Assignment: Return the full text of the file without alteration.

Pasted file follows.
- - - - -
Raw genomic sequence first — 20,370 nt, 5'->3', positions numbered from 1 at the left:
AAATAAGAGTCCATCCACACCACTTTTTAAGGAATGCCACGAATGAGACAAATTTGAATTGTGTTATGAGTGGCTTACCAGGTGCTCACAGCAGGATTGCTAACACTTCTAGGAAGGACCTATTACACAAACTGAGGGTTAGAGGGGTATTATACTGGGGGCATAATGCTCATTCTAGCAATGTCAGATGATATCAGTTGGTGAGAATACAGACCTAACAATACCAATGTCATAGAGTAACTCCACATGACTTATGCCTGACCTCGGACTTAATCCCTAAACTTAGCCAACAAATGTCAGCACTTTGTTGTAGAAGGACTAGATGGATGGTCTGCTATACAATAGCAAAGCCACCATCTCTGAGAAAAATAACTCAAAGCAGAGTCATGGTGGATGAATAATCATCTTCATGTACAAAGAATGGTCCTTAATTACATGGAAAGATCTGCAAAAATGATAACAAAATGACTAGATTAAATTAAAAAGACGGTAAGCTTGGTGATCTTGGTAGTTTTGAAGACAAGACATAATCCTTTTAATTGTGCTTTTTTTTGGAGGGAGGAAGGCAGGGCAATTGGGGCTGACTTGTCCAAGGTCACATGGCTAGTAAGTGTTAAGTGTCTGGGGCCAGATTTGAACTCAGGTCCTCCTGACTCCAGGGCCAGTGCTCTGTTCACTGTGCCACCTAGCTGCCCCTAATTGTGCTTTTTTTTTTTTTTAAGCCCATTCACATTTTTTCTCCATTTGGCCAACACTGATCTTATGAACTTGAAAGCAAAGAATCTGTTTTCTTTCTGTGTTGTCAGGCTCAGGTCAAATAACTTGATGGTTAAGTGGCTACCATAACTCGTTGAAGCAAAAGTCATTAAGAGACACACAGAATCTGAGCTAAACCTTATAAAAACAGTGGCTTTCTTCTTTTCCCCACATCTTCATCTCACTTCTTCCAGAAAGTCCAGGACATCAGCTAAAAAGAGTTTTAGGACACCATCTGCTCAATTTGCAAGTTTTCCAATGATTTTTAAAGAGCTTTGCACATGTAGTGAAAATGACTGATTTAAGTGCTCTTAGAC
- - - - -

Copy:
Raw genomic sequence first — 20,370 nt, 5'->3', positions numbered from 1 at the left:
AAATAAGAGTCCATCCACACCACTTTTTAAGGAATGCCACGAATGAGACAAATTTGAATTGTGTTATGAGTGGCTTACCAGGTGCTCACAGCAGGATTGCTAACACTTCTAGGAAGGACCTATTACACAAACTGAGGGTTAGAGGGGTATTATACTGGGGGCATAATGCTCATTCTAGCAATGTCAGATGATATCAGTTGGTGAGAATACAGACCTAACAATACCAATGTCATAGAGTAACTCCACATGACTTATGCCTGACCTCGGACTTAATCCCTAAACTTAGCCAACAAATGTCAGCACTTTGTTGTAGAAGGACTAGATGGATGGTCTGCTATACAATAGCAAAGCCACCATCTCTGAGAAAAATAACTCAAAGCAGAGTCATGGTGGATGAATAATCATCTTCATGTACAAAGAATGGTCCTTAATTACATGGAAAGATCTGCAAAAATGATAACAAAATGACTAGATTAAATTAAAAAGACGGTAAGCTTGGTGATCTTGGTAGTTTTGAAGACAAGACATAATCCTTTTAATTGTGCTTTTTTTTGGAGGGAGGAAGGCAGGGCAATTGGGGCTGACTTGTCCAAGGTCACATGGCTAGTAAGTGTTAAGTGTCTGGGGCCAGATTTGAACTCAGGTCCTCCTGACTCCAGGGCCAGTGCTCTGTTCACTGTGCCACCTAGCTGCCCCTAATTGTGCTTTTTTTTTTTTTTAAGCCCATTCACATTTTTTCTCCATTTGGCCAACACTGATCTTATGAACTTGAAAGCAAAGAATCTGTTTTCTTTCTGTGTTGTCAGGCTCAGGTCAAATAACTTGATGGTTAAGTGGCTACCATAACTCGTTGAAGCAAAAGTCATTAAGAGACACACAGAATCTGAGCTAAACCTTATAAAAACAGTGGCTTTCTTCTTTTCCCCACATCTTCATCTCACTTCTTCCAGAAAGTCCAGGACATCAGCTAAAAAGAGTTTTAGGACACCATCTGCTCAATTTGCAAGTTTTCCAATGATTTTTAAAGAGCTTTGCACATGTAGTGAAAATGACTGATTTAAGTGCTCTTAGAC